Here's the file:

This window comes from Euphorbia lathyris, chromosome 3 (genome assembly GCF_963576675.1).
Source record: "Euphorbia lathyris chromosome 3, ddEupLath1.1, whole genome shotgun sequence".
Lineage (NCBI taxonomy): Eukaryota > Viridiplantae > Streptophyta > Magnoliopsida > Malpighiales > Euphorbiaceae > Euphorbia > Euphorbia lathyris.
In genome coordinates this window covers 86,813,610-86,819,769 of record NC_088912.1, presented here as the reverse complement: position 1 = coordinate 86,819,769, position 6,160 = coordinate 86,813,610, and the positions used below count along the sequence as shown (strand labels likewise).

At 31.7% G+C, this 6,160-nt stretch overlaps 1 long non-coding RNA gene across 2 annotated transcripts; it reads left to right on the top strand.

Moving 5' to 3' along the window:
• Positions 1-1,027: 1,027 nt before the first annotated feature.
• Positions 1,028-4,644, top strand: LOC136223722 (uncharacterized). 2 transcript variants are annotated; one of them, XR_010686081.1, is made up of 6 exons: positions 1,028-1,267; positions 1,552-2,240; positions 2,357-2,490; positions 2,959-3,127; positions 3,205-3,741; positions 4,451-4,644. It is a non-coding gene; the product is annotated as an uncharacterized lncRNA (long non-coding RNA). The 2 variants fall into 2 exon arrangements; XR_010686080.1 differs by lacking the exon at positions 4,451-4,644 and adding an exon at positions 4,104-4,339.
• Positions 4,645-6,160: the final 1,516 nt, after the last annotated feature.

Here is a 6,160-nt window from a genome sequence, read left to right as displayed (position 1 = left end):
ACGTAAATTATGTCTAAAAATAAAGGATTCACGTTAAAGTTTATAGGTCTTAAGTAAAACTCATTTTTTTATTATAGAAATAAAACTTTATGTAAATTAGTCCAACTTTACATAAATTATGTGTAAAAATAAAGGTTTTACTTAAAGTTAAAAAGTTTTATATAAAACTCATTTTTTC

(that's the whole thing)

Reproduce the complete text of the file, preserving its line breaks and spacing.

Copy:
This window comes from Euphorbia lathyris, chromosome 3 (genome assembly GCF_963576675.1).
Source record: "Euphorbia lathyris chromosome 3, ddEupLath1.1, whole genome shotgun sequence".
Lineage (NCBI taxonomy): Eukaryota > Viridiplantae > Streptophyta > Magnoliopsida > Malpighiales > Euphorbiaceae > Euphorbia > Euphorbia lathyris.
In genome coordinates this window covers 86,813,610-86,819,769 of record NC_088912.1, presented here as the reverse complement: position 1 = coordinate 86,819,769, position 6,160 = coordinate 86,813,610, and the positions used below count along the sequence as shown (strand labels likewise).

At 31.7% G+C, this 6,160-nt stretch overlaps 1 long non-coding RNA gene across 2 annotated transcripts; it reads left to right on the top strand.

Moving 5' to 3' along the window:
• Positions 1-1,027: 1,027 nt before the first annotated feature.
• Positions 1,028-4,644, top strand: LOC136223722 (uncharacterized). 2 transcript variants are annotated; one of them, XR_010686081.1, is made up of 6 exons: positions 1,028-1,267; positions 1,552-2,240; positions 2,357-2,490; positions 2,959-3,127; positions 3,205-3,741; positions 4,451-4,644. It is a non-coding gene; the product is annotated as an uncharacterized lncRNA (long non-coding RNA). The 2 variants fall into 2 exon arrangements; XR_010686080.1 differs by lacking the exon at positions 4,451-4,644 and adding an exon at positions 4,104-4,339.
• Positions 4,645-6,160: the final 1,516 nt, after the last annotated feature.

Here is a 6,160-nt window from a genome sequence, read left to right as displayed (position 1 = left end):
ACGTAAATTATGTCTAAAAATAAAGGATTCACGTTAAAGTTTATAGGTCTTAAGTAAAACTCATTTTTTTATTATAGAAATAAAACTTTATGTAAATTAGTCCAACTTTACATAAATTATGTGTAAAAATAAAGGTTTTACTTAAAGTTAAAAAGTTTTATATAAAACTCATTTTTTC